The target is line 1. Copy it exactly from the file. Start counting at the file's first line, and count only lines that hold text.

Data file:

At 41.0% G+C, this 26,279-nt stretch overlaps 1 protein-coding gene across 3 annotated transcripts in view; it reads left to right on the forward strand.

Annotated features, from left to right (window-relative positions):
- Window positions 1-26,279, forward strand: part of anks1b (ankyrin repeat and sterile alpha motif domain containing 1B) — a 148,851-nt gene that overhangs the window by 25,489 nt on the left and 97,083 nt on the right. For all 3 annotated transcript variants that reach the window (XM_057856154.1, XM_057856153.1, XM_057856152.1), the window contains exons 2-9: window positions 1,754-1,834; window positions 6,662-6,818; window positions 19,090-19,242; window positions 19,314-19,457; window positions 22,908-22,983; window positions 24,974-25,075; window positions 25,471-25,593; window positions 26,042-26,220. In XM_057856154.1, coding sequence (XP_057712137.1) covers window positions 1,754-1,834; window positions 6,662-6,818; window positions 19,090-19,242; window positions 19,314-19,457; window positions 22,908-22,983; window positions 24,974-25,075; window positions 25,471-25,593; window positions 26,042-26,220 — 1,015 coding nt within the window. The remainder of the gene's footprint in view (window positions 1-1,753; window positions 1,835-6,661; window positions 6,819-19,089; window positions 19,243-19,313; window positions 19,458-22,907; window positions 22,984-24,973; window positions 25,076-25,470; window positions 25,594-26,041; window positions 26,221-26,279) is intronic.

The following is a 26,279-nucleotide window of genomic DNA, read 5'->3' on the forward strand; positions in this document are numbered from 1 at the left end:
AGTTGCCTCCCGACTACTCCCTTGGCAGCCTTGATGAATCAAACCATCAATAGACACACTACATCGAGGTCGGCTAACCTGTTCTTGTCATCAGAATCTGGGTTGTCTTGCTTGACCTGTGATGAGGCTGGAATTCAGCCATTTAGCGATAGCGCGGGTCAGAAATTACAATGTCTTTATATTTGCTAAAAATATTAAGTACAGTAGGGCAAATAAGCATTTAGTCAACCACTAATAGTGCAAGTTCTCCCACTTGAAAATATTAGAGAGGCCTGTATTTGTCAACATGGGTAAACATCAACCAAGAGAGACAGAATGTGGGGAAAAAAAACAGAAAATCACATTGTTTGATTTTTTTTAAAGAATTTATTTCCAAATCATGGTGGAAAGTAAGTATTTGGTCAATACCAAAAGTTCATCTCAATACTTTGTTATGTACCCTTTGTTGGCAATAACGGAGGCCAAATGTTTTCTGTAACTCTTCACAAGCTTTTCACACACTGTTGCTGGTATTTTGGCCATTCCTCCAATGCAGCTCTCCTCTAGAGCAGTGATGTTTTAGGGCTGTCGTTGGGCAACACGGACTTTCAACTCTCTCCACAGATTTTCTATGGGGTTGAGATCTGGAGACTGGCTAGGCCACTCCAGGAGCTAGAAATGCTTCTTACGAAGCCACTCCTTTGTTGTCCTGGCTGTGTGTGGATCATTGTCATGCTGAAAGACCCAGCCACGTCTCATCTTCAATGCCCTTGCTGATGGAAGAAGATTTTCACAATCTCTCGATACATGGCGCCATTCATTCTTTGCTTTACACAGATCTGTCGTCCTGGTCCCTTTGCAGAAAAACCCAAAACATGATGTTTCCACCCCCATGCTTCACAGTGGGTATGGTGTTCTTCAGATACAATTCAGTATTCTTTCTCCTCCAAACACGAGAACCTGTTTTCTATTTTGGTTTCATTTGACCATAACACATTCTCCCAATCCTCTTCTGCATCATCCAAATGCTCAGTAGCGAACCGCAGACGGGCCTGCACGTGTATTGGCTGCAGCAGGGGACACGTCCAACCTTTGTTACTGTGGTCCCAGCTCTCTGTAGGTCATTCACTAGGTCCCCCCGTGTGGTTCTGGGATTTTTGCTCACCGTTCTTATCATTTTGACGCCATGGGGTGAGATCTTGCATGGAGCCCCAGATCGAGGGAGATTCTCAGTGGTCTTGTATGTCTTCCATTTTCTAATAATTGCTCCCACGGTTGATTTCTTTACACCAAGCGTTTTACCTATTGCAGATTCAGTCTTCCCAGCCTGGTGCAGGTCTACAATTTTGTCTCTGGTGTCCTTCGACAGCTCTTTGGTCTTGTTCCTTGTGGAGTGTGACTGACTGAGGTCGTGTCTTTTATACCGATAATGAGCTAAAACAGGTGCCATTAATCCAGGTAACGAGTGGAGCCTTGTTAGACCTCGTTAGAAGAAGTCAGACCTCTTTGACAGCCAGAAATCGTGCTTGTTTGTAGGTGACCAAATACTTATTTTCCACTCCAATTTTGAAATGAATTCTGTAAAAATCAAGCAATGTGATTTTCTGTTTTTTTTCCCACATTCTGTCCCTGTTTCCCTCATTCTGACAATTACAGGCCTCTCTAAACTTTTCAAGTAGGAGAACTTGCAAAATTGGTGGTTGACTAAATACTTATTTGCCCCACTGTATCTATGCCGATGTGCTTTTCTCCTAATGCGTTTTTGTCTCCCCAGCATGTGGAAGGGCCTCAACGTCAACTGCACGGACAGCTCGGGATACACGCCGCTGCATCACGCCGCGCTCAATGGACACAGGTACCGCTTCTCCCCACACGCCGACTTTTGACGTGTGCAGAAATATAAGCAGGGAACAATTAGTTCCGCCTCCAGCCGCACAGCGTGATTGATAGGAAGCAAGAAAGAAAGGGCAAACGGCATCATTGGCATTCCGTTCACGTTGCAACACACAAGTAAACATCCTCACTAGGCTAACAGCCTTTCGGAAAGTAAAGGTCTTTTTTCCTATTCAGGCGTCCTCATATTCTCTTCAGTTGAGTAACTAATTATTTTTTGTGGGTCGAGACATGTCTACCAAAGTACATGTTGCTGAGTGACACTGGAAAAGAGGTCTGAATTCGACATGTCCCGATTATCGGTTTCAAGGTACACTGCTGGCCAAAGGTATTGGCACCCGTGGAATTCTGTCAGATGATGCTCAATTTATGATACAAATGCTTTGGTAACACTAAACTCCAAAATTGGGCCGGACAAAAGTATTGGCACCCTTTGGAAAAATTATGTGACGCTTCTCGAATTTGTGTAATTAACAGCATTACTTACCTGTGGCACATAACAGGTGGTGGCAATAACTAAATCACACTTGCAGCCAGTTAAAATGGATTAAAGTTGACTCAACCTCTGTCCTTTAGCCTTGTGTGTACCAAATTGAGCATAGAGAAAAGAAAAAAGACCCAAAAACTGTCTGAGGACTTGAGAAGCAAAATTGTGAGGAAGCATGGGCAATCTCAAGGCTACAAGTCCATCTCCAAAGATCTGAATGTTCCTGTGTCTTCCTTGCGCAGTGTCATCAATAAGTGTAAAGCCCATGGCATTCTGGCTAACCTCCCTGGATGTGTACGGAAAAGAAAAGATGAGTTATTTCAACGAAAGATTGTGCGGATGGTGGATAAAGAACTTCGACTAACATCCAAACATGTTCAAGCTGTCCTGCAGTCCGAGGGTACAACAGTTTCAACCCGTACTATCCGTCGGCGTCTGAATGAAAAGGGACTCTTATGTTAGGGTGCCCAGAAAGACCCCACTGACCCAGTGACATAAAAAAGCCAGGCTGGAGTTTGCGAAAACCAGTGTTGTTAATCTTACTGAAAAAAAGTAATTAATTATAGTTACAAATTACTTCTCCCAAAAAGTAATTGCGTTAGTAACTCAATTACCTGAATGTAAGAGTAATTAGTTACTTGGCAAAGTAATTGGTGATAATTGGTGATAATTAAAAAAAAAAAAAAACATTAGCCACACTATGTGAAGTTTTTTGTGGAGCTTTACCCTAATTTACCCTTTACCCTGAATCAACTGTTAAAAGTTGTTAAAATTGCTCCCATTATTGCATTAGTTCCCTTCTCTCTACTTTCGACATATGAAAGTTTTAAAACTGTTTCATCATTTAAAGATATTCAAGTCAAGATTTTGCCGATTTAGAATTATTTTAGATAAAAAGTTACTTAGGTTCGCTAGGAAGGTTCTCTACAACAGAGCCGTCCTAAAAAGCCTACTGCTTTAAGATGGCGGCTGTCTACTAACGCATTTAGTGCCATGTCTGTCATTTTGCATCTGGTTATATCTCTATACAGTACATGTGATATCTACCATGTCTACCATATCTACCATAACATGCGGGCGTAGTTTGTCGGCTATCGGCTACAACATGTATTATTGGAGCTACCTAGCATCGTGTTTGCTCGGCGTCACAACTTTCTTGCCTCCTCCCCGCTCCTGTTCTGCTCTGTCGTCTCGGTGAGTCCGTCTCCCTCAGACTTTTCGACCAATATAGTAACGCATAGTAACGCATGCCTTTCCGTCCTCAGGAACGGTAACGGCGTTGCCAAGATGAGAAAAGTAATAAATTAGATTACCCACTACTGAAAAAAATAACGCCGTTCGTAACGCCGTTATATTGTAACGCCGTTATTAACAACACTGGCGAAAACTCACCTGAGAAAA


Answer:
At 41.0% G+C, this 26,279-nt stretch overlaps 1 protein-coding gene across 3 annotated transcripts in view; it reads left to right on the forward strand.